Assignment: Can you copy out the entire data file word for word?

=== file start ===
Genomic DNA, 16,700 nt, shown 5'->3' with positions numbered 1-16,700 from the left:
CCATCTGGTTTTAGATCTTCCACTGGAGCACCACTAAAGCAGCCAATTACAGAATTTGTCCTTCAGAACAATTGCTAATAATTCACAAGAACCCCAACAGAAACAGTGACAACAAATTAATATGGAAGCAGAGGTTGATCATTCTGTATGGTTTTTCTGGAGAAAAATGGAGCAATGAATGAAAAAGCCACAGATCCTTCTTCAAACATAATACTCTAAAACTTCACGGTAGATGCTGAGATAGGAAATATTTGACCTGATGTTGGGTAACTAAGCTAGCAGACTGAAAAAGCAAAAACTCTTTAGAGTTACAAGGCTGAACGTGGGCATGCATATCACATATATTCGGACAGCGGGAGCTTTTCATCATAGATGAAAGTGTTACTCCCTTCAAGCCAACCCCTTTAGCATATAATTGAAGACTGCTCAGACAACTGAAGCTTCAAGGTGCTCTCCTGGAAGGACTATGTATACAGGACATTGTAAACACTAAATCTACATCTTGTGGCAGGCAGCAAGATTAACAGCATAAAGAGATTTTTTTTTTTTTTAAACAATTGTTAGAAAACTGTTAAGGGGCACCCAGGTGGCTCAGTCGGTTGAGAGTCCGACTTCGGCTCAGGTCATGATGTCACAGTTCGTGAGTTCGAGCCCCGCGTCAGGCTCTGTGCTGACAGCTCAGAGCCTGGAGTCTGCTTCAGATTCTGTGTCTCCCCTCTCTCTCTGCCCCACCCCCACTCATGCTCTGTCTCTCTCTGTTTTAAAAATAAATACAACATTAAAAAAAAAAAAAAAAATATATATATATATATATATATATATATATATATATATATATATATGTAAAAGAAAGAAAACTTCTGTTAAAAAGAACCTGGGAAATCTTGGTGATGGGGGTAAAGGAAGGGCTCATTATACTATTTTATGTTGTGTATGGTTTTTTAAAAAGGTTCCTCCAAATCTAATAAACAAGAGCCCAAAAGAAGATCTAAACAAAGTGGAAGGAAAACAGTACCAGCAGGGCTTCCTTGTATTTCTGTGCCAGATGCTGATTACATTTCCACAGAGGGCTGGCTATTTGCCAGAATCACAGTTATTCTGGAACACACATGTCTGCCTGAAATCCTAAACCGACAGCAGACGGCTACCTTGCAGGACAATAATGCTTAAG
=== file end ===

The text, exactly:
Genomic DNA, 16,700 nt, shown 5'->3' with positions numbered 1-16,700 from the left:
CCATCTGGTTTTAGATCTTCCACTGGAGCACCACTAAAGCAGCCAATTACAGAATTTGTCCTTCAGAACAATTGCTAATAATTCACAAGAACCCCAACAGAAACAGTGACAACAAATTAATATGGAAGCAGAGGTTGATCATTCTGTATGGTTTTTCTGGAGAAAAATGGAGCAATGAATGAAAAAGCCACAGATCCTTCTTCAAACATAATACTCTAAAACTTCACGGTAGATGCTGAGATAGGAAATATTTGACCTGATGTTGGGTAACTAAGCTAGCAGACTGAAAAAGCAAAAACTCTTTAGAGTTACAAGGCTGAACGTGGGCATGCATATCACATATATTCGGACAGCGGGAGCTTTTCATCATAGATGAAAGTGTTACTCCCTTCAAGCCAACCCCTTTAGCATATAATTGAAGACTGCTCAGACAACTGAAGCTTCAAGGTGCTCTCCTGGAAGGACTATGTATACAGGACATTGTAAACACTAAATCTACATCTTGTGGCAGGCAGCAAGATTAACAGCATAAAGAGATTTTTTTTTTTTTTAAACAATTGTTAGAAAACTGTTAAGGGGCACCCAGGTGGCTCAGTCGGTTGAGAGTCCGACTTCGGCTCAGGTCATGATGTCACAGTTCGTGAGTTCGAGCCCCGCGTCAGGCTCTGTGCTGACAGCTCAGAGCCTGGAGTCTGCTTCAGATTCTGTGTCTCCCCTCTCTCTCTGCCCCACCCCCACTCATGCTCTGTCTCTCTCTGTTTTAAAAATAAATACAACATTAAAAAAAAAAAAAAAAATATATATATATATATATATATATATATATATATATATATATATATGTAAAAGAAAGAAAACTTCTGTTAAAAAGAACCTGGGAAATCTTGGTGATGGGGGTAAAGGAAGGGCTCATTATACTATTTTATGTTGTGTATGGTTTTTTAAAAAGGTTCCTCCAAATCTAATAAACAAGAGCCCAAAAGAAGATCTAAACAAAGTGGAAGGAAAACAGTACCAGCAGGGCTTCCTTGTATTTCTGTGCCAGATGCTGATTACATTTCCACAGAGGGCTGGCTATTTGCCAGAATCACAGTTATTCTGGAACACACATGTCTGCCTGAAATCCTAAACCGACAGCAGACGGCTACCTTGCAGGACAATAATGCTTAAG